For the second year in a row, Tulsa Firefighters won’t be filling the boot because of a panhandling ordinance.
The fundraiser is for the Muscular Dystrophy Association. Firefighters say the city councilors they have worked with so far have been supportive of their cause but they say they aren't any closer to a solution than they were when the ordinance passed.
“Tulsa Firefighters have been affiliated or associated with the Muscular Dystrophy Association for 65 years. It is the only recognized, endorsed charity that we have. We do Fill the Boot across the country. For us to not be a part of that. That is frustrating,” says International Association of Firefighters Sandy McGhee.
That is because in 2017 the Tulsa City Council passed an ordinance preventing people from walking into roadways, asking for donations.
"It is just a way to protect the safety of those individuals who are out there on a constant basis trying to receive funding," said Tulsa Council Chair Phil Lakin.
A spokesman from The Muscular Dystrophy Association says they have lost hundreds of thousands of dollars because of the ordinance. The organization says they have worked through similar problems in other cities- implementing a permit process that involves a fee and insurance qualifications. They say they have been in talks with Tulsa City Councilors but have yet to figure out a solution.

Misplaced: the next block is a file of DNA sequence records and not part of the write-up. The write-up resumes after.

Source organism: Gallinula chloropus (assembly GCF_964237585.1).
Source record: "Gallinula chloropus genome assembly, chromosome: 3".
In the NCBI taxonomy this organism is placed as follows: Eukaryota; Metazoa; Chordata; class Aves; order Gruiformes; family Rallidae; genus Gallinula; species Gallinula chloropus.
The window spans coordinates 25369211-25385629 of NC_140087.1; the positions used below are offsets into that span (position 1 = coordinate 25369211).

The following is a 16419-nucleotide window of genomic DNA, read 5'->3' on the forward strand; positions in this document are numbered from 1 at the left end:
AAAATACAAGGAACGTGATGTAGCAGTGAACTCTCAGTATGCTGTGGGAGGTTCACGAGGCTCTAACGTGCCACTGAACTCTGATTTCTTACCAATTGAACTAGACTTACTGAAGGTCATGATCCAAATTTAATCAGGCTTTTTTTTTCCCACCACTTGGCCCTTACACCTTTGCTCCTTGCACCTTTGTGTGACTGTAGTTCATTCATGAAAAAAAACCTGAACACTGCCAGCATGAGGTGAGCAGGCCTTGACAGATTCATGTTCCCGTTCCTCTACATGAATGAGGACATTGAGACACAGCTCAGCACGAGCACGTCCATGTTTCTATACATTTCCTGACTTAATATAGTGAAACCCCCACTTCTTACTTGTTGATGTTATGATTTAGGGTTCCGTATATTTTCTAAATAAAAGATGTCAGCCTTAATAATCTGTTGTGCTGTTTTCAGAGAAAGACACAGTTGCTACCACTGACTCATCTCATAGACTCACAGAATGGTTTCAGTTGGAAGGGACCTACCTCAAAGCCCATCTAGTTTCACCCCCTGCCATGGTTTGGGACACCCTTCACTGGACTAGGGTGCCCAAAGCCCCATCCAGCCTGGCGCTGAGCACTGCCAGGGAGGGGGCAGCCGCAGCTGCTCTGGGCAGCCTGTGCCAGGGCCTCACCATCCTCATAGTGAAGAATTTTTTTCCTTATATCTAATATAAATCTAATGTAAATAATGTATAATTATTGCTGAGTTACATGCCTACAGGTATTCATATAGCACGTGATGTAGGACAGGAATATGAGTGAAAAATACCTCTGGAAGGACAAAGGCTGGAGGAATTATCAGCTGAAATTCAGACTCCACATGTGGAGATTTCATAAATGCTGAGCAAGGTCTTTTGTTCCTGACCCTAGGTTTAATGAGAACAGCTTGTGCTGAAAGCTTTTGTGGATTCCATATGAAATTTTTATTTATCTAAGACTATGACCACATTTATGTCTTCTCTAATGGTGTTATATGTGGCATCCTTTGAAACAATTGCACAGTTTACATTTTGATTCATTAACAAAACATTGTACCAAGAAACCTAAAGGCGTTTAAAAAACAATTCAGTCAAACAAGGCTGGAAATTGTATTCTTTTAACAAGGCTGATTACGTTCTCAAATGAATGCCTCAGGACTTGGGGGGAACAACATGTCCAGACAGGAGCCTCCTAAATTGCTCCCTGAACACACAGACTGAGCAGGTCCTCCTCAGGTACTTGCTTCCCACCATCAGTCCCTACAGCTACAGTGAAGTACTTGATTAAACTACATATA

"It pays for services like doctors’ visits, durable medical equipment, education material, support groups," said McGhee, "the amount of money that we are not collecting, severely impacts MDA’s ability to provide those services."
"We do have to look at the burden the city employees will be under in processing those additional permits,” said Lakin, "The law has to treat every individual and every entity the exact same way.”
As for whether or not the ordinance has been effective?
"It's not one of those things that is easy to measure. It's still a difficult thing for Police to enforce,” said Lakin.
There have been talks about finding another way to raise money- standing on street corners or outside of businesses but the MDA and firefighters say they would not make near the money they were making by getting into the streets.